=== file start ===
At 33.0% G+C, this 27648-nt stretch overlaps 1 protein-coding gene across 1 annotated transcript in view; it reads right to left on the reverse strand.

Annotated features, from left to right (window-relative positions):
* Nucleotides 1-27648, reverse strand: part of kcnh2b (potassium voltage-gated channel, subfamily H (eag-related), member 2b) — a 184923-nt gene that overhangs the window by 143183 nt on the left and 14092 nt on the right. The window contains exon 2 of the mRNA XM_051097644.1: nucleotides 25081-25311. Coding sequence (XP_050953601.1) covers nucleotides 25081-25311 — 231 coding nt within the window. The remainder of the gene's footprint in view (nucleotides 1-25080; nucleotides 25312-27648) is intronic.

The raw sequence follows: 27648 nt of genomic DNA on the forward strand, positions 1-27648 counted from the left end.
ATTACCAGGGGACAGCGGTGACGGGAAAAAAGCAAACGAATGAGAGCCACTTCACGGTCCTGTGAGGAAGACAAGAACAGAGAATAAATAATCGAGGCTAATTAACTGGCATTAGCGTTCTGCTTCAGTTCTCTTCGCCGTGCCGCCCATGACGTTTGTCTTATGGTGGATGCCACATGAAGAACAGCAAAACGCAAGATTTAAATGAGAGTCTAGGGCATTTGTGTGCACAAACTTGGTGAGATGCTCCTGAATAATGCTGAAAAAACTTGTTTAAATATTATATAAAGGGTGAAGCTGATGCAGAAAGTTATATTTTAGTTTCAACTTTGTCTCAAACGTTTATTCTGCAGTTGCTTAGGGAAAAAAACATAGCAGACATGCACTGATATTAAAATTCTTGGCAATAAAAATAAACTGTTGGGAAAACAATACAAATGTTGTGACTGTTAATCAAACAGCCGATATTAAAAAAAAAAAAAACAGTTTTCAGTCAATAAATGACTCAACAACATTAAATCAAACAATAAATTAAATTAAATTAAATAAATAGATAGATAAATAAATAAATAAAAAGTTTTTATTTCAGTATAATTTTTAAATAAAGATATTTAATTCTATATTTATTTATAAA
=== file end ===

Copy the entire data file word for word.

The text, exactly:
At 33.0% G+C, this 27648-nt stretch overlaps 1 protein-coding gene across 1 annotated transcript in view; it reads right to left on the reverse strand.

Annotated features, from left to right (window-relative positions):
* Nucleotides 1-27648, reverse strand: part of kcnh2b (potassium voltage-gated channel, subfamily H (eag-related), member 2b) — a 184923-nt gene that overhangs the window by 143183 nt on the left and 14092 nt on the right. The window contains exon 2 of the mRNA XM_051097644.1: nucleotides 25081-25311. Coding sequence (XP_050953601.1) covers nucleotides 25081-25311 — 231 coding nt within the window. The remainder of the gene's footprint in view (nucleotides 1-25080; nucleotides 25312-27648) is intronic.

The raw sequence follows: 27648 nt of genomic DNA on the forward strand, positions 1-27648 counted from the left end.
ATTACCAGGGGACAGCGGTGACGGGAAAAAAGCAAACGAATGAGAGCCACTTCACGGTCCTGTGAGGAAGACAAGAACAGAGAATAAATAATCGAGGCTAATTAACTGGCATTAGCGTTCTGCTTCAGTTCTCTTCGCCGTGCCGCCCATGACGTTTGTCTTATGGTGGATGCCACATGAAGAACAGCAAAACGCAAGATTTAAATGAGAGTCTAGGGCATTTGTGTGCACAAACTTGGTGAGATGCTCCTGAATAATGCTGAAAAAACTTGTTTAAATATTATATAAAGGGTGAAGCTGATGCAGAAAGTTATATTTTAGTTTCAACTTTGTCTCAAACGTTTATTCTGCAGTTGCTTAGGGAAAAAAACATAGCAGACATGCACTGATATTAAAATTCTTGGCAATAAAAATAAACTGTTGGGAAAACAATACAAATGTTGTGACTGTTAATCAAACAGCCGATATTAAAAAAAAAAAAAACAGTTTTCAGTCAATAAATGACTCAACAACATTAAATCAAACAATAAATTAAATTAAATTAAATAAATAGATAGATAAATAAATAAATAAAAAGTTTTTATTTCAGTATAATTTTTAAATAAAGATATTTAATTCTATATTTATTTATAAA